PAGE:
"Deformed shank nails are better," Andrewsays. That's one product he's sure about choosing andusing. But when sourcing materials for an entire hospital,house or hotel there are also taps, light switches,paints, door handles, adhesives and sealants to makeethically informed decisions about.

Which product has the least environmental impact? Doesit need to be transported a great distance? Is it manufacturedin humane conditions? Is it manageable for buildersto work with? Does it have an impact on human or ecologicalhealth? Can it be recycled or disassembled and reusedin future?

"There's no perfect answer, but some answers arebetter than others," Andrew says. "Aluminiumis light to transport, and cheap to use, but such ahuge amount of energy goes into making it, so we avoidit." Medium Density Fibreboard (MDF) could be ahealth hazard for cabinetmakers: "The dust particlesare toxic and too fine for the nose to filter out. Ifthis becomes a crisis similar to asbestos, who is responsible?"WD Architects use a low-VOC (volatile organic compound)particleboard instead.

There are very few perfect materials. "Timberfor example. Pine plantations can be eco-friendly, unlessa local habitat has been destroyed for it. Engineeredtimbers are good, but the glues in them give off toxicgas. And laminate is good environmentally, but we haveto look at its longevity, the adhesives needed and adaptabilityfor future generations," Andrew says.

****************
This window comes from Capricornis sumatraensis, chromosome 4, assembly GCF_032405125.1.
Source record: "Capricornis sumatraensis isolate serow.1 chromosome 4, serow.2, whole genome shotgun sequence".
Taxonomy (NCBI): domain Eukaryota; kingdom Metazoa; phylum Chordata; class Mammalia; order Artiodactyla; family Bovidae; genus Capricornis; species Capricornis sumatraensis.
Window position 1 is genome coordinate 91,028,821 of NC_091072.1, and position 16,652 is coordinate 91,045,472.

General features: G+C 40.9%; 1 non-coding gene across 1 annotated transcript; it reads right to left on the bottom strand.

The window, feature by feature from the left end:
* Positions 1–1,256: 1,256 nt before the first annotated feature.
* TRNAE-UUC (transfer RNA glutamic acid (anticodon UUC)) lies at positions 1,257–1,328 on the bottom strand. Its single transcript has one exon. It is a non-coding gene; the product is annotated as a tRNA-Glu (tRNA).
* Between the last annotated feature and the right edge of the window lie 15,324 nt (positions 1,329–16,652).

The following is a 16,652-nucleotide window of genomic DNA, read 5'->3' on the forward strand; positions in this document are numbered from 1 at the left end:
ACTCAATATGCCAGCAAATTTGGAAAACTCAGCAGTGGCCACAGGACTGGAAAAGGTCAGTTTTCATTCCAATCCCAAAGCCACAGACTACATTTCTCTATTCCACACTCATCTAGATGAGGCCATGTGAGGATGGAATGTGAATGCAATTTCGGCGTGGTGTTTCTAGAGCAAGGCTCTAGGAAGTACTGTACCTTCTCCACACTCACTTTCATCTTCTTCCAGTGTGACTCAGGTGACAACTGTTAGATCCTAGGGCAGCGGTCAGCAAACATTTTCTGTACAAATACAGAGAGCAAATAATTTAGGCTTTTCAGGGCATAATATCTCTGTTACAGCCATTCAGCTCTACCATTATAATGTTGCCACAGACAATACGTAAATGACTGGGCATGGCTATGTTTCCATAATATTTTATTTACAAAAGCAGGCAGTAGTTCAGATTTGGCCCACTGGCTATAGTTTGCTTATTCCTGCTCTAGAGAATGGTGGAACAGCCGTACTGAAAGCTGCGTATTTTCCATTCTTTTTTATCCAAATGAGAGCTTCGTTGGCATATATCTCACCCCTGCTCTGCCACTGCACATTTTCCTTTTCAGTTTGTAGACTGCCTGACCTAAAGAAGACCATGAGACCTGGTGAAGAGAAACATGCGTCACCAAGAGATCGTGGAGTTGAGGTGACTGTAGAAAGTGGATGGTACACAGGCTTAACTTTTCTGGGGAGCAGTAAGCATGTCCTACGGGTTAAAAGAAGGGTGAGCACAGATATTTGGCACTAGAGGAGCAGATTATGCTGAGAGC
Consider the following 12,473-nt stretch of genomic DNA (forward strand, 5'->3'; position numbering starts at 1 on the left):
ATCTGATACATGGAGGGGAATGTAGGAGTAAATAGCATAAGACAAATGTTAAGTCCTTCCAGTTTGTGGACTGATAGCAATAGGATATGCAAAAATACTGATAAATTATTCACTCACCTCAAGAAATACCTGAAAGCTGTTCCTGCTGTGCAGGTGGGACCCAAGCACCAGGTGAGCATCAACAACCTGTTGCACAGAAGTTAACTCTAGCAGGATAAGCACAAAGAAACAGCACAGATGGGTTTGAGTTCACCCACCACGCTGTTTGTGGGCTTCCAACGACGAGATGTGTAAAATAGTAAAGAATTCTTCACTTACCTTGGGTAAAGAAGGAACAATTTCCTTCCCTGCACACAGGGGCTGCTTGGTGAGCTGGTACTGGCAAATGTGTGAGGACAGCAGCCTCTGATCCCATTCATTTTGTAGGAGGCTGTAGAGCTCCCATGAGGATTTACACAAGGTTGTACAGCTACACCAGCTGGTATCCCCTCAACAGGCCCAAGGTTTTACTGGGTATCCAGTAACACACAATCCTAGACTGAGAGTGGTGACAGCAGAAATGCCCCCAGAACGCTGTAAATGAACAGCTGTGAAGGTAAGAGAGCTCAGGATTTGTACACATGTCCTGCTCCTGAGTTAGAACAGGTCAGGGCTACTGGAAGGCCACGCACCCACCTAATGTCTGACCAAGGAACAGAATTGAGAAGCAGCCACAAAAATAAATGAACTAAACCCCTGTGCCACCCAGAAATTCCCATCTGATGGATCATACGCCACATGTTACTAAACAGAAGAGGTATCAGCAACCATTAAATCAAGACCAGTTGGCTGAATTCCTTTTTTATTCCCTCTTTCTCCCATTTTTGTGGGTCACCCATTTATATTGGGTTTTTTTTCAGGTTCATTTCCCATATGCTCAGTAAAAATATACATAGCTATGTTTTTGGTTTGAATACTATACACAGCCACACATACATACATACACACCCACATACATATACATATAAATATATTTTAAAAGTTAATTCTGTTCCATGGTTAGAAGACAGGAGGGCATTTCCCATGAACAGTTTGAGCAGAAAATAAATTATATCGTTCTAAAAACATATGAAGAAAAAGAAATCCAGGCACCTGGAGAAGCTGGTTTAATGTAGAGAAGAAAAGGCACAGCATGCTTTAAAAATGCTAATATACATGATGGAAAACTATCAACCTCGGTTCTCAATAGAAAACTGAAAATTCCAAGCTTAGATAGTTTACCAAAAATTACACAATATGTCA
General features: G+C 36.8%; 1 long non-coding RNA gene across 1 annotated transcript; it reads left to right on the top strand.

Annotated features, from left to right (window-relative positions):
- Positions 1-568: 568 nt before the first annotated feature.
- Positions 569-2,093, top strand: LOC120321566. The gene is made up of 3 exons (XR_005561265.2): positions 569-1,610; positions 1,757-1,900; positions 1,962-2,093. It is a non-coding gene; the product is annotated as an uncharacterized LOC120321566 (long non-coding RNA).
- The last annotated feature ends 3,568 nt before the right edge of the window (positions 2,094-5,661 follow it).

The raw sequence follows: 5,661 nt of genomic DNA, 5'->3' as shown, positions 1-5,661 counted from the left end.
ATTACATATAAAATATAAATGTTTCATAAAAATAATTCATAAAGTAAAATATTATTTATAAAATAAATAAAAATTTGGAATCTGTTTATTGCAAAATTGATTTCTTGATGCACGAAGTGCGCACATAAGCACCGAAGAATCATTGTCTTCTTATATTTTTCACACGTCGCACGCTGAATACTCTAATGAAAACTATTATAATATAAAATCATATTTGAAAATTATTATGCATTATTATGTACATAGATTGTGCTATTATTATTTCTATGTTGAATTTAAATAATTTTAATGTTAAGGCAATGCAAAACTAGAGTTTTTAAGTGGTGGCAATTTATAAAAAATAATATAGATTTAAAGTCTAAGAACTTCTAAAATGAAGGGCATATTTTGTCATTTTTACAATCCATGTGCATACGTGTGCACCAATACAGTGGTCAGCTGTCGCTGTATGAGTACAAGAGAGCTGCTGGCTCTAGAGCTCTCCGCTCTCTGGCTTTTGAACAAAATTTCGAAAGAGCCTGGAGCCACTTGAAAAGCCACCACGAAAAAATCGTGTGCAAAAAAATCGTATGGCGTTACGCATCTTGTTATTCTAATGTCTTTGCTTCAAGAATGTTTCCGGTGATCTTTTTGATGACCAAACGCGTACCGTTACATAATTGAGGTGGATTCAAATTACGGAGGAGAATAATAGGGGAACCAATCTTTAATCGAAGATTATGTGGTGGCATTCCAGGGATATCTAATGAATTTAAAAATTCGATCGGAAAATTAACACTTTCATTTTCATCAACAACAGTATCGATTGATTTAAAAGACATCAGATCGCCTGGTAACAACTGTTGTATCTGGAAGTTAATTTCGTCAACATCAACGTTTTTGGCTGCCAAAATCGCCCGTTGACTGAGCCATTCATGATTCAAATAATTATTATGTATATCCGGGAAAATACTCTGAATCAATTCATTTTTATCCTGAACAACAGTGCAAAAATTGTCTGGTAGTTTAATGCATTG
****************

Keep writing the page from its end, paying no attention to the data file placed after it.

Weighing the value of materials against ethical standardsis complex enough. Then factor in clients' objectives,Australian building regulations and the ability of thebuilding industry to work with alternative materials."Builders have liability issues, so to suggestan unknown is sometimes a big ask," Andrew says."There's also the profitability of just doing whatthey know. That's a big reason for the general inertiain the building industry."

Practising ethics in conditions of constraint and compromiseis part of the deal, for architects, for anyone. ButAndrew isn't discouraged. Years ago, after his firstsolo project designing a school in Northern India, heremembers Carleton University School of Architectureguest professor Essy Baniassad saying, "You haveto have a Northern Star to guide you; it doesn't meanyou will reach it."